Clinical Practice Guidelines on Hypertension

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This is the html version of the file http://www.taleghanihospital.ir/uploads/1_17_HTN.pdf. Google automatically generates html versions of documents as we crawl the web. Page 1 K/DOQI Clinical Practice Guidelines on Hypertension and Antihypertensive Agents in Chronic Kidney Disease GUIDELINE 1: GOALS OF ANTIHYPERTENSIVE THERAPY IN CKD Hypertension is common in CKD, and is a risk factor for faster progression of kidney disease and development and worsening of CVD. Some antihypertensive agents a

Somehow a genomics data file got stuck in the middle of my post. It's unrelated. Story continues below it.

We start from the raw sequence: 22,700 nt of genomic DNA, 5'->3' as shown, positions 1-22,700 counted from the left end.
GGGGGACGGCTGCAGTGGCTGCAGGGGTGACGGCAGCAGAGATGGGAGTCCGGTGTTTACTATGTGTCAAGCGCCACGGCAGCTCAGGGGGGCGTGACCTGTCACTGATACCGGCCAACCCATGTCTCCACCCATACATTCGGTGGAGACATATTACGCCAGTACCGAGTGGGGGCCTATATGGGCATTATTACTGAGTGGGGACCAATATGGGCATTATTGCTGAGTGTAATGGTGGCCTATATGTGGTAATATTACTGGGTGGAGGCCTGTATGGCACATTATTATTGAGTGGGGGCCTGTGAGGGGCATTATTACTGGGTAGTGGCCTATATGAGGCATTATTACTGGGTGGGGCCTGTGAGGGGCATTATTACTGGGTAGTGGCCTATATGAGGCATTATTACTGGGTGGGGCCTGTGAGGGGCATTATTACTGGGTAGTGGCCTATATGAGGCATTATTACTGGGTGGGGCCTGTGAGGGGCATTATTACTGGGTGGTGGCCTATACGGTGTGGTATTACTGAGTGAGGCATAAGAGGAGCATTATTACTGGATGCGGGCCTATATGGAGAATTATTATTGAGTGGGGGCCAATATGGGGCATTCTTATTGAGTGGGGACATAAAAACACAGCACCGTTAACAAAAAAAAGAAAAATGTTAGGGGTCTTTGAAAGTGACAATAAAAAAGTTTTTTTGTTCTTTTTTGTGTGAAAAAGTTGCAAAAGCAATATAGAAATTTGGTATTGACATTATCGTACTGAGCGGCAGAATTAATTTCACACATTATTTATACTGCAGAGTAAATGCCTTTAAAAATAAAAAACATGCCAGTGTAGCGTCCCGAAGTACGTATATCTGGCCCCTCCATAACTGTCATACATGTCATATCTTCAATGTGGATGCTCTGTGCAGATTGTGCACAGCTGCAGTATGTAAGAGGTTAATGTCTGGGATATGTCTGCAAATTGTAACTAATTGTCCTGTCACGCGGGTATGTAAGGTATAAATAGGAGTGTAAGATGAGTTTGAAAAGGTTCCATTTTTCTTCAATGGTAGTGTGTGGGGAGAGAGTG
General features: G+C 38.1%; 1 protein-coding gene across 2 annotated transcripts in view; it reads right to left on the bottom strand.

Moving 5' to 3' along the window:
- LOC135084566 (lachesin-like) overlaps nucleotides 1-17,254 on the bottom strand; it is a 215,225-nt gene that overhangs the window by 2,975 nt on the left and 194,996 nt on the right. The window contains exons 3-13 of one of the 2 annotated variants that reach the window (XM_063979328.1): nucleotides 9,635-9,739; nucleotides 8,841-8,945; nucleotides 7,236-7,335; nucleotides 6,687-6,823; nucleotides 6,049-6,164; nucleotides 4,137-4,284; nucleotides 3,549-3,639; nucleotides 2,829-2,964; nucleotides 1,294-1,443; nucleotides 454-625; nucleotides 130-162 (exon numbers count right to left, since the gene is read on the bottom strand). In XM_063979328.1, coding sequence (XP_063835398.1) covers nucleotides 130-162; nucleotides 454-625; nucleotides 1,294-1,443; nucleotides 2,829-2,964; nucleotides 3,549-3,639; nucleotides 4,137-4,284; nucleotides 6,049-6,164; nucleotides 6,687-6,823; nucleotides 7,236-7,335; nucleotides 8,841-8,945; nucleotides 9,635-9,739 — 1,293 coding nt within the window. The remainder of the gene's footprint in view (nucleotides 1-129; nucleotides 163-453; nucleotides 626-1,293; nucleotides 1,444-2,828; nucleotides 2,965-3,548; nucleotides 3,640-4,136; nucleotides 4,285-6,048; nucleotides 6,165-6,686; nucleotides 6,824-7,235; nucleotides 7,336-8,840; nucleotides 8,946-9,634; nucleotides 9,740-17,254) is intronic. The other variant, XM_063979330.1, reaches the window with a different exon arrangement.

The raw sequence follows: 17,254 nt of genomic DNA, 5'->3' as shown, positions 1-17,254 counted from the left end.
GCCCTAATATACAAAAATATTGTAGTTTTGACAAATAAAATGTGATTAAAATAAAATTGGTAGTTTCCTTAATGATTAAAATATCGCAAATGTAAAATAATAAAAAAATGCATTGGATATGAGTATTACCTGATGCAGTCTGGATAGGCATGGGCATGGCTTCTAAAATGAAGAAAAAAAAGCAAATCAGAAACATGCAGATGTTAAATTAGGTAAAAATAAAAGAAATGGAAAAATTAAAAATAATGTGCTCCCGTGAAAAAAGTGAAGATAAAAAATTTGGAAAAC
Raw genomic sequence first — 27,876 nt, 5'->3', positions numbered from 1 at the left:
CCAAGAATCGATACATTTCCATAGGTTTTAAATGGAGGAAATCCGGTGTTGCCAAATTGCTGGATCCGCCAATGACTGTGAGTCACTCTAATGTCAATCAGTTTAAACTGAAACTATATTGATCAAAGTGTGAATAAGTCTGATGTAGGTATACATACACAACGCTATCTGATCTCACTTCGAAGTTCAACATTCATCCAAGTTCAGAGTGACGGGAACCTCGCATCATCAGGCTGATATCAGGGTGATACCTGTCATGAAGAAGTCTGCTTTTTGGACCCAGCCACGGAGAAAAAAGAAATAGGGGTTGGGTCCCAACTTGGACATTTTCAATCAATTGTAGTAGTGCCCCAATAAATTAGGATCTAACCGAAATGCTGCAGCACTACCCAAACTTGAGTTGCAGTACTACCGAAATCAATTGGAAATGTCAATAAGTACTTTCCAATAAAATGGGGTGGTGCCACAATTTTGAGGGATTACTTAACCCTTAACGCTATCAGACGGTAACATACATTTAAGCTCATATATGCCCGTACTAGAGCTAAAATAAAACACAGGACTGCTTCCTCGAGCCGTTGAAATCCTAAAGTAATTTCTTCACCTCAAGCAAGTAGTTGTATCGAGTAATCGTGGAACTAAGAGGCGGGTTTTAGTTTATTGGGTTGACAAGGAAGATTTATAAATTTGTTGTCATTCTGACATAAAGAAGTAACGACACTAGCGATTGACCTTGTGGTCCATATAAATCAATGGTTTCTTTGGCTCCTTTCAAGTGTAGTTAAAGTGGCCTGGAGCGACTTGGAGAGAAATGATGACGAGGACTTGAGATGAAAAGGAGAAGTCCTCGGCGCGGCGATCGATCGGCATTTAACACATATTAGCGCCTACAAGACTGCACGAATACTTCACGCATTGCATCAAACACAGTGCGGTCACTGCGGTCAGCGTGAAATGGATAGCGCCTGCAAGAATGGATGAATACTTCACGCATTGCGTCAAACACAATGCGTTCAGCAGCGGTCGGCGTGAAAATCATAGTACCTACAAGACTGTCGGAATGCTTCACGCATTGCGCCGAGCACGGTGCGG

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  This is the html version of the file http://www.taleghanihospital.ir/uploads/1_17_HTN.pdf.    Google automatically generates html versions of documents as we crawl the web. Page 1   K/DOQI Clinical Practice Guidelines on Hypertension and   Antihypertensive Agents in Chronic Kidney Disease GUIDELINE 1: GOALS OF ANTIHYPERTENSIVE THERAPY IN CKD   Hypertension is common in CKD, and is a risk factor for faster progression of kidney   disease and development and worsening of CVD. Some antihypertensive agents also slow   the progression of kidney disease by mechanisms in addition to their antihypertensive   effect.   1.1 Antihypertensive therapy should be used in CKD to:   1.1.a Lower blood pressure (A);   1.1.b Reduce the risk of CVD, in patients with or without hypertension (B) (seeGuideline   7);   1.1.c Slow progression of kidney disease, in patients with or without hypertension (A) (see   Guidelines 8,9,10).   1.2 Modifications to antihypertensive therapy should be considered based on the level of    proteinuria during treatment (C) (seeGuidelines 8,9,10,11).   1.3 Antihypertensive therapy should be coordinated with other therapies for CKD as part   of a multi-intervention strategy (A).   1.4 If there is a discrepancy between the treatment recommended to slow progression of    CKD and to reduce the risk of CVD, individual decision-making should be based on risk    stratification (C).   INTRODUCTION  CKD is a world-wide public health problem, with increasing incidence and prevalence, high cost,and poor outcomes. The major outcomes of CKD are loss of kidney function and development of CVD. Increasing evidence indicates that the adverse outcomes of CKD can often be prevented or delayed through early detection and treatment.Hypertension is both a cause and a complication of CKD; more than 50% to 75% of patientswith CKD have blood pressure >140/90 mm Hg. In addition, hypertension is a risk factor for  progression of kidney disease and for CVD. The goals of antihypertensive therapy in CKD are tolower blood pressure, reduce the risk of CVD, and slow progression of CKD. BACKGROUND  The Joint National Committee (JNC) for Prevention, Detection, Evaluation and Treatment of High Blood Pressure issues regular reports that are meant to provide guidance for primary-care Page 2   clinicians. The seventh report (JNC 7), issued in 2003, suggests stratification of risk for CVD inindividuals with high blood pressure to determine the intensity of treatment. Individuals athighest risk should receive most intensive treatment, including prompt pharmacological therapy,a lower blood pressure goal, and use of specific antihypertensive agents for compellingindications, including CKD. 5,5a Hypertension is common in CKD, affecting 50% to 75% of individuals. The Work Group for thisK/DOQI Guideline on Hypertension and Antihypertensive Agents in CKD proposesrecommendations for all patients with CKD, whether or not they have hypertension. Guideline 1reviews the goals of antihypertensive therapy; multi-intervention strategies for CKD; and   possible discrepancies between goals of slowing progression of CKD and reducing CVD risk. Itconcludes with a review of key recommendations of the guidelines and compares therecommendations to those made by the JNC 7, as well as with previous reports by the NKF andADA. Limitations, implementation issues, and research recommendations are covered insubsequent guidelines. RATIONALE    Definitions   Antihypertensive therapy includes lifestyle modifications and pharmacological therapy thatreduce blood pressure, in patients with or without hypertension. Lifestyle modifications include changes in diet, exercise, and habits that may slow the progression of CKD or lower the risk of CVD. These guidelines focus specifically on lifestylemodifications that lower blood pressure. Lifestyle modifications are discussed in more detail inGuideline 6.  Pharmacological therapy includes selection of antihypertensive agents and blood pressuregoals. Antihypertensive agents are defined as agents that lower blood pressure and are usually prescribed to hypertensive individuals for this purpose. Other agents may also lower blood pressure as a side-effect. It is important to note that antihypertensive agents may have salutaryeffects on CKD and CVD in addition to lowering systemic blood pressure, such as reducing proteinuria, slowing GFR decline, and inhibiting other pathogenetic mechanisms of kidneydisease progression and CVD. General principles of pharmacological therapy and target blood pressure for reducing CVD risk are discussed inGuideline 7.  Preferred agents. Classes of antihypertensive agents that have beneficial effects on progression of CKD or reducing CVD risk, in addition to their antihypertensive effects, aredefined as preferred agents for those conditions. Preferred agents for specific types of CVD arediscussed inGuideline 7. In certain types of CKD, specific classes of antihypertensive agents,notably those that inhibit the renin-angiotensin system (RAS), are preferred agents for slowing progression of kidney disease. Thus, the guidelines recommend the use of specific classes of antihypertensive agents in certain types of CKD, even if hypertension is not present. Theseagents also reduce proteinuria and may be considered for this purpose as well. Preferred agents Page 3   for CKD are discussed inGuidelines 8through10. ACE inhibitors and angiotensin receptor   blockers are discussed inGuideline 11, and diuretics are discussed inGuideline 12.  Strength of Evidence    Patients with CKD are in the highest-risk group for CVD (Strong). Patients with CKD are atincreased risk of CVD. Hypertension is a risk factor for CVD events in CKD. However, therehave been few controlled trials to demonstrate the efficacy of blood pressure lowering to reducethe risk of CVD in CKD; therefore, the Work Group made recommendations for CKD based onextrapolation from evidence on the efficacy of antihypertensive therapy in the general population. Because of the high risk of CVD in CKD, the Work Group concluded thatindividuals with CKD should be included in the highest-risk group for implementation of antihypertensive therapy to reduce CVD risk.Table 42shows recommendations from JNC 7 for the highest-risk group.Guideline 7discusses the appropriate blood pressure target to reduce risk of CVD in the highest-risk group.  Some classes of antihypertensive agents are preferred in certain types of CKD (Strong). Most patients with CKD experience progressive GFR decline over time. Hypertension is a risk factor for faster progression of kidney disease. In addition, some other modifiable risk factors(proteinuria and activity of the RAS) are also affected by antihypertensive therapy. RCTs  demonstrate that some classes of antihypertensive agents (notably, those that inhibit the RAS)are preferred agents for slowing progression of specific types of CKD. In addition, for sometypes of CKD, the blood pressure goal recommended for CVD risk reduction in high-risk groupshas been shown to slow the progression of CKD. Thus, the Work Group recommended thatantihypertensive therapy in CKD also be guided by the type of kidney disease.Table 43showsgeneral recommendations to slow the progression of CKD.Guidelines 8through10discuss specific types of CKD.  Level of proteinuria and changes in the level of proteinuria may be a guide to modifications of    antihypertensive therapy (Weak). Proteinuria is important in CKD for a number of reasons. It isa marker for kidney damage, a clue to the type (diagnosis of CKD), and a risk factor for faster  progression of kidney disease and development of CVD, and it identifies patients who benefitmore from preferred agents and a lower target blood pressure (Table 29). In addition, it has beenhypothesized that changes in the level of proteinuria during treatment may be a surrogate Page 4   outcome for kidney disease progression. The Work Group concluded that there is not yetsufficient evidence to confirm this hypothesis. However, it was the opinion of the Work Groupthat proteinuria should be monitored during the course of CKD, and that under somecircumstances it would be appropriate to consider modifications to antihypertensive therapy,such as a lower blood pressure goal or measures to reduce proteinuria, such as increasing thedosage of preferred agents and selection of additional antihypertensive agents (Table 44). Thesemeasures are discussed in more detail inGuidelines 8through11. In general, these measures should be undertaken in consultation with a kidney disease specialist. The Work Group stronglyrecommended further research on this topic.  Approach to hypertension and use of antihypertensive agents in CKD (Strong). Figure 28andTable 45describe a the general approach recommended by the Work Group to integrate goals of  lowering blood pressure, reducing CVD risk, slowing progression of kidney disease, andconsiderations regarding proteinuria. Fig 28. General approach to hypertension and use of antihypertensive agents in CKD.   Diamonds indicate decisions. Rectangles indicate actions. Superscripts refer to items listed   inTable 45. A more detailed approach to decision-making and protocols for action are   given in later sections.    Most patients with CKD will require multiple interventions to slow progression of CKD and     prevent development or worsening of CVD (Strong). Most patients with CKD have multiple risk  Page 5   factors for progression of kidney disease and for development or deterioration of CVD. 3,4 Optimal management of CKD requires coordination of antihypertensive therapy with other therapies, such as smoking cessation, lipid-lowering therapy, and management of diabetes, andother dietary and life-style modifications, which is best accomplished by a coordinated effortamong practitioners, either in an individual or a team setting 101,102 For example, the ADArecommends a multidisciplinary team approach for management of diabetes, 6 and some studiesshow improved outcomes for diabetic kidney disease, using a multidisciplinary approach todeliver multiple interventions.  103,104 The Work Group recommended coordination of antihypertensive therapy with other therapies for CKD and CVD as part of a multi-interventionstrategy, using the resources of a multidisciplinary team, if available. A multidisciplinary teamcould include one or more of the following in addition to the physician: nurse practitioner,registered nurse, registered dietitian, masters prepared social worker, pharmacist, and physicianassistant.  Individual decision-making is necessary to resolve discrepancies between recommendations    for slowing CKD progression and reducing CVD risk (Strong). The Work Group accepted the principle that recommendations should maximize net health benefits for the target population(seeAppendix 1). Having defined the goals for antihypertensive therapy to include slowing progression of CKD and reducing CVD risk in addition to lowering blood pressure, the Work Group searched for evidence in the target population for each clinical outcome. In general, therewere few studies that adequately assessed both outcomes; thus, the Work Group maderecommendations on the basis of separate studies on each outcome. This is a reasonableapproach, if the recommendations to slow progression of CKD and reduce risk of CVD agree;however, if there is a discrepancy between recommendations, this approach may not be adequate.Other approaches, such as decision analysis, with or without regard to cost, could be useful todetermine net health benefits in this situation. Page 6   In general, the Work Group found few examples of such discrepancies. However, it should benoted that most clinical studies (observational studies and controlled trials) do not provide anadequate framework for examining the possibility of conflicts. Nonetheless, there areinconsistent results among some recent controlled trials with regard to the beneficial effect of ACE inhibitors aside from their antihypertensive effect on slowing progression of CKD andreducing risk of CVD. 105-107 Pertinent results will be discussed in later guidelines, but somegeneral comments are appropriate here. In part, differences among studies may be related todifferences in study populations and definition and ascertainment of endpoints. For example,studies on the progression of CKD have included patients with either markers of kidney damage(eg, diabetic patients with proteinuria) or decreased GFR (eg, most studies of nondiabetic kidneydisease) and have carefully measured kidney function. On the other hand, studies of CVD risk reduction have generally excluded patients with elevated serum creatinine, did not routinelymeasure urine protein, and concentrated on ascertainment of CVD events. Thus, it is likely thatstudies on CKD enrolled patients at greater risk for progression of CKD than for CVD eventsand had greater statistical power to detect effects on CKD progression than on CVD events.Similarly, studies on CVD enrolled patients at greater risk for CVD events than for progressionof CKD and had greater statistical power to detect effects on CVD events than progression of CKD. Hence, the Work Group generally restricted the interpretation of these studies to the primary outcome, as specified in advance by the authors. Differences in study design arediscussed in an attempt to resolve discrepancies in findings and, in some studies, secondaryoutcomes are discussed. Overall recommendations are based on the sum of evidence, after takinginto consideration all these factors.In clinical practice, health-care providers must be concerned with all outcomes of care, not just a primary outcome. Health-care providers caring for patients with CKD routinely encounter  patients at high risk of both progression of CKD and CVD events and must make decisions aboutthe implementation of recommendations about lifestyle modifications, blood pressure targets,